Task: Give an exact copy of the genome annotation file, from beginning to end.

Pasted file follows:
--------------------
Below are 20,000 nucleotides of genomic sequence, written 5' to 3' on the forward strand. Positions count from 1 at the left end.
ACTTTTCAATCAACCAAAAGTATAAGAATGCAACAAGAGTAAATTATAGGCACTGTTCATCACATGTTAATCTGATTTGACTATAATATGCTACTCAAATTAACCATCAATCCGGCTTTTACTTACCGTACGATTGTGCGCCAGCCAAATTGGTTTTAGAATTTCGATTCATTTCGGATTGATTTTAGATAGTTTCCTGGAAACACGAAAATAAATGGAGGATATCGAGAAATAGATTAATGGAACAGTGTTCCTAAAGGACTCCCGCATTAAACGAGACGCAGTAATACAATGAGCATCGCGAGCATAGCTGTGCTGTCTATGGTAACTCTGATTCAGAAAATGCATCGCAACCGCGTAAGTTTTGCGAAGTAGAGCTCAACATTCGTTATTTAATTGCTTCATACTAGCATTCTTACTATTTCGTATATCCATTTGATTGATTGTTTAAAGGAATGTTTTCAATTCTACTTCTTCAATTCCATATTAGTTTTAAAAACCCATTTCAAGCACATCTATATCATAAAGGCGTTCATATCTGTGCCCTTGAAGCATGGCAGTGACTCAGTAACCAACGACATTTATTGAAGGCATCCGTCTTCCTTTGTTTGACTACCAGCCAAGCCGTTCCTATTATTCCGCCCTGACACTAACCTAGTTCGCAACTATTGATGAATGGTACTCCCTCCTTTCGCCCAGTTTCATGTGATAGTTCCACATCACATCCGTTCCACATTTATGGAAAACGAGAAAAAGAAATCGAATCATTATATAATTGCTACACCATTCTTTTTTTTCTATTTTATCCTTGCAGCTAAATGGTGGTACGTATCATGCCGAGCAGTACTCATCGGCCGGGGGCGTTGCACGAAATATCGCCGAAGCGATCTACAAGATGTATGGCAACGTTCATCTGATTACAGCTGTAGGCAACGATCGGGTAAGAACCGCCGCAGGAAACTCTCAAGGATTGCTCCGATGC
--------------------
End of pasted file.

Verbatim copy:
Below are 20,000 nucleotides of genomic sequence, written 5' to 3' on the forward strand. Positions count from 1 at the left end.
ACTTTTCAATCAACCAAAAGTATAAGAATGCAACAAGAGTAAATTATAGGCACTGTTCATCACATGTTAATCTGATTTGACTATAATATGCTACTCAAATTAACCATCAATCCGGCTTTTACTTACCGTACGATTGTGCGCCAGCCAAATTGGTTTTAGAATTTCGATTCATTTCGGATTGATTTTAGATAGTTTCCTGGAAACACGAAAATAAATGGAGGATATCGAGAAATAGATTAATGGAACAGTGTTCCTAAAGGACTCCCGCATTAAACGAGACGCAGTAATACAATGAGCATCGCGAGCATAGCTGTGCTGTCTATGGTAACTCTGATTCAGAAAATGCATCGCAACCGCGTAAGTTTTGCGAAGTAGAGCTCAACATTCGTTATTTAATTGCTTCATACTAGCATTCTTACTATTTCGTATATCCATTTGATTGATTGTTTAAAGGAATGTTTTCAATTCTACTTCTTCAATTCCATATTAGTTTTAAAAACCCATTTCAAGCACATCTATATCATAAAGGCGTTCATATCTGTGCCCTTGAAGCATGGCAGTGACTCAGTAACCAACGACATTTATTGAAGGCATCCGTCTTCCTTTGTTTGACTACCAGCCAAGCCGTTCCTATTATTCCGCCCTGACACTAACCTAGTTCGCAACTATTGATGAATGGTACTCCCTCCTTTCGCCCAGTTTCATGTGATAGTTCCACATCACATCCGTTCCACATTTATGGAAAACGAGAAAAAGAAATCGAATCATTATATAATTGCTACACCATTCTTTTTTTTCTATTTTATCCTTGCAGCTAAATGGTGGTACGTATCATGCCGAGCAGTACTCATCGGCCGGGGGCGTTGCACGAAATATCGCCGAAGCGATCTACAAGATGTATGGCAACGTTCATCTGATTACAGCTGTAGGCAACGATCGGGTAAGAACCGCCGCAGGAAACTCTCAAGGATTGCTCCGATGC